nad med bya dan btun-ba (2) dan //
1 CD; rgyu NP.First Chapter 75

Hereafter will be given a summary of the chapters of this book. [1] The long life,
[2—3] the conduct during every day (and) the seasons, [4] the deliverance from
diseases, [5] the drinks,
Remarks
The ensuing list of contents, which is on the whole self-explanatory, has not
been commented upon. In cases of doubt, reference may be made to the
chapter heads synoptic&lly presented in Tibetan and Sanskrit by Cobxueb,
REFEO iiip. 609 sqq. For convenience* sake, the chapter numbers have been
given in square brackets.
II. 36
Sanskrit Text
annajnänänTwsamraksämäträdmvyarasaärayäh /
dosädijnänatadbhedataccikitsädvynpakramäh //
[6] the knowledge of food, [7 — 8] the protection and quantity of food,
[9] the medicinal substances, [10] the properties of the flavours, [11] the
knowledge of the humours etc., [ 12] their classification, [13] their therapy,
[14] the twofold treatment,
Tibetan Version
zas ées by a dan zas bsdam1 dan / zas thsod sman dan ro-la gnas / nad ées
[[17al]] bya dan de2 dbye-ba / de gso-ba dan gso thabs gnis //
1 CD ; edam NP. 2 NP ; dei CD.
[6] what ought to be known about food, [7] the neutralization of (poisonous)
food, [8] the quantity of food, [9] the medicines, [10] the properties of the
flavours, [11] what ought to be known about the humours, [12] their
classification, [13] their therapy, [14] the two ways of treatment,
II. 37
Sanskrit Text
suddhyädisnehanasvedarekästhäpananävanam /
dhümagandüsadrksekatrptiyantrakaêastrakam //
[15] the purgatives etc. (in toto)9 [16] the lubricants, [17] the diaphoretics, [18]
the cathartics, [19] the enemas, [20] the sternutatories, [21] the inhalants, [22]
the gargles, [23—24] the douching and satiating of the eyes, [25] the blunt
instruments, [26] the sharp instruments,
Tibetan Version
sbyan sogs1 snum-chos [4] khrus btan2 bya / sman-dud khar((2))-dor mig bkru
dan / gso dan dbyun-thabs zug-rnu (3) mthson //
1 NP; stsogs CD* 2 NP; brta CD.76 First Chapter

[15] the purgatives etc. (in toto), [16] the lubricants, [17—20] what ought to be
administered for purging, [21] the inhalants, [22] the gargles, [23—24] the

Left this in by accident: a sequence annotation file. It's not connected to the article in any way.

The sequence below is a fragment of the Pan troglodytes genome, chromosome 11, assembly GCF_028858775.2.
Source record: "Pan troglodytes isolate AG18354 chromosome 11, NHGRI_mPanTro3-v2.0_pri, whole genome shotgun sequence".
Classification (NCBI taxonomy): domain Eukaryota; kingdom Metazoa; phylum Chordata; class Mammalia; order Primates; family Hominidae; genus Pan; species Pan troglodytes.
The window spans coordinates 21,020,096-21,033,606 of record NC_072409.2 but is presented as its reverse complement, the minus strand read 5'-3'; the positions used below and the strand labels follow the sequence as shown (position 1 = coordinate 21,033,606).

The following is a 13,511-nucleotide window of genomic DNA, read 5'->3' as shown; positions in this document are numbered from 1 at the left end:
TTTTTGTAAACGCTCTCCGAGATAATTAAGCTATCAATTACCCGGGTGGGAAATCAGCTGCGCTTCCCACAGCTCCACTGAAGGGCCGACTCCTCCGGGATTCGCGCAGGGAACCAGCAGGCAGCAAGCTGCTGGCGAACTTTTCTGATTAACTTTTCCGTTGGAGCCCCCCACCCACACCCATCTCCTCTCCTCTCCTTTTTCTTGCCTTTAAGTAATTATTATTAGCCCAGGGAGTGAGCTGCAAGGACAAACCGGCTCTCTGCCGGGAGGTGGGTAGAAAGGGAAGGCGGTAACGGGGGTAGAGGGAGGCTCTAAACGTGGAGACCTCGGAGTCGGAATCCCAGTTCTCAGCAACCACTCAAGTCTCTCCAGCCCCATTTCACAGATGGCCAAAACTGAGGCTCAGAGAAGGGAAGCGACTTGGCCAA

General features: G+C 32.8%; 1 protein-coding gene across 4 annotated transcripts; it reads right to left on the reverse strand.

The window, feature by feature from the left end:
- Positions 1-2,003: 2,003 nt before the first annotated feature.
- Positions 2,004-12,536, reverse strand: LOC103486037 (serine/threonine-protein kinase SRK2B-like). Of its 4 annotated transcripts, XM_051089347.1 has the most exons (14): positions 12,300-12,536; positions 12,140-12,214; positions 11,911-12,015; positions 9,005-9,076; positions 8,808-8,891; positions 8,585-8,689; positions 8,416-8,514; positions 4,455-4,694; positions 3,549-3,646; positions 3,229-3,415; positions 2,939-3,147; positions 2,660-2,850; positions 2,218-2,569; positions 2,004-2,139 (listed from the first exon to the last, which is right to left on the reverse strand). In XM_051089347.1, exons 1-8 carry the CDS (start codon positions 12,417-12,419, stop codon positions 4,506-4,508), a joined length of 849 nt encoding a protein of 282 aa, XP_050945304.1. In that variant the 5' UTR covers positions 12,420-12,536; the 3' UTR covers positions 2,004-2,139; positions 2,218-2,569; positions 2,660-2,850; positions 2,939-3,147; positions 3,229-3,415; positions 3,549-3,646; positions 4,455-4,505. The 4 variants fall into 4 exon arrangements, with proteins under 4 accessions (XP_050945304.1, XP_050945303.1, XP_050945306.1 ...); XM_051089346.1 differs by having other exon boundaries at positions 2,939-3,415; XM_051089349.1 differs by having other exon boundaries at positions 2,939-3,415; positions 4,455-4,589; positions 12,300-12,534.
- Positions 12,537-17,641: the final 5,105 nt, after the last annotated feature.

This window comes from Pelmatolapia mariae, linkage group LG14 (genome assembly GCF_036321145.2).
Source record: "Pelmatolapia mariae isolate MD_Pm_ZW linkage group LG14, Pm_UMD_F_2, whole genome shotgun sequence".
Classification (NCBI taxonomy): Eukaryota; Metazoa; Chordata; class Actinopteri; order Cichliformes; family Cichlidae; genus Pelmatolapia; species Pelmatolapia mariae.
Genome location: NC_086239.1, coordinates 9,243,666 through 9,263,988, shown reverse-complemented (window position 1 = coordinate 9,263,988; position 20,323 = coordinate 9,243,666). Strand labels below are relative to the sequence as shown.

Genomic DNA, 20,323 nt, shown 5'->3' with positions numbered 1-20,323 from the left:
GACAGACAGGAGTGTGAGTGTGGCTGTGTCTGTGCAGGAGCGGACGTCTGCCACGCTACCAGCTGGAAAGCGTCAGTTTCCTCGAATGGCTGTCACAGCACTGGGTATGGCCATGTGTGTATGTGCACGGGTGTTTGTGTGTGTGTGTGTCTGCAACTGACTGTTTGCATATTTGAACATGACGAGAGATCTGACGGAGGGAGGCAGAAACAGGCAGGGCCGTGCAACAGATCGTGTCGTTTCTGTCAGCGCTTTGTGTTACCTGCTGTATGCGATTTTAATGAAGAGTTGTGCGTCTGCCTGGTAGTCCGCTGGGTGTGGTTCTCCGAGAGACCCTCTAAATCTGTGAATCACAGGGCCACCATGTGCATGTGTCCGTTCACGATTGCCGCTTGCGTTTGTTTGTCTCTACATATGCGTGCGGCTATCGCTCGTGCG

douching and satiating of the eyes, [25] the blunt instruments, [26] the sharp
instruments,
II. 38
Sanskrit Text
éirâvidkih1 ëalyavidhih éastraksârâgnikarmalcâh2 / sTitrastMnwn ime 'dhyäyäs
trimêat säriram ucyate //
1 B; $irä° K. 2 B; °lcarmahaw K.
[27] the method of bloodletting, [28] the method of (extracting) thorns, (and)
[29—30] the treatment with scalpel, caustic, and moxa: these thirty chapters
(make) the rules section. (Next) is given the somatology (section) :
Tibetan Version
gtar dpyad [[2]] zug-rnu dbyun^bai dpyad / mthson dan thal-sman me-btsa2
la# / mdo-gnas leu sum-cu ni /
*di y in* lus-kyi brjod bya[5]-ste //
1 BNP; ’byufi C. 2 NP; Usai CD. 3 CD; yi NR
[27] the method of bloodletting, [28] the method of extracting thorns, (and) [29
—30] the treatment with scalpel, caustic, (and) moxa: these are the thirty
chapters of the rules section. (Next) will be given the somatology (section) :
11. 39
Sanskrit Text
garbhämkräntitadvyäpadangamarmavibhägikam / vikrtir dütajam sastham
nidänam särvarogikam //
what pertains to [1] the descent of the embryo (into the womb), [2] its
miscarriage, and [3—4] the distribution of limbs and vitals, [5] the alterations,
(and) sixth what relates to the messenger. (One chapter each on) the aetiology
of [1] all diseases,
Tibetan Version mnal-du9 jug dan de-yi nad1 / yan-lag gnad-kyi bye((3))-brag
dan /
[[3]] mam *gyur baii-chen-las byun drug /
(4) nad kun *byun-hai nad-gzi dan //
1 NP ; dei nad dan CD.First Chapter 77

[1] the entrance (of the embryo) into the womb, [2] its diseases, [3—4] the
distribution of limbs (and) vitals, [5] the alterations, (and) [6] what relates to the
courier (make) six (chapters). (One chapter each on) the aetiology of [1] what
relates to all diseases, and (that of)
II. 40
Sanskrit Text
jvaräsrJcsväsayaksmädimadâdyaréotisâririâm j müträghätapramehäriäm
vidradhyädyudarasya ca //
of cases of [2] fever, [3] hemorrhage, [4] dyspnea, [5] consumption etc., [6]
alcoholism etc., [7] hemorrhoids, and [8] diarrhea, of [9] ischuria,
[10] diabetes, [11] abscesses etc., and [12] abdominal swellings,
Tibetan Version
rims Ichrag dbugs mi-bde gcon sogs1 /
chan dan gzah-brum thsad-pai nad /
[6] chu- gags gcin ni shi-ba dan / khoh-bras [[4]] dmu-rdzih-dag dah ni 11
1 NP; stsogs CD.
[2] fever, [3] hemorrhage, [4] dyspnea, [5] consumption etc., [6] alcoholism, [7]
hemorrhoids, [8] diarrheal diseases, [9] ischuria, [10] diabetes,
[11] abscesses, [12] abdominal swellings,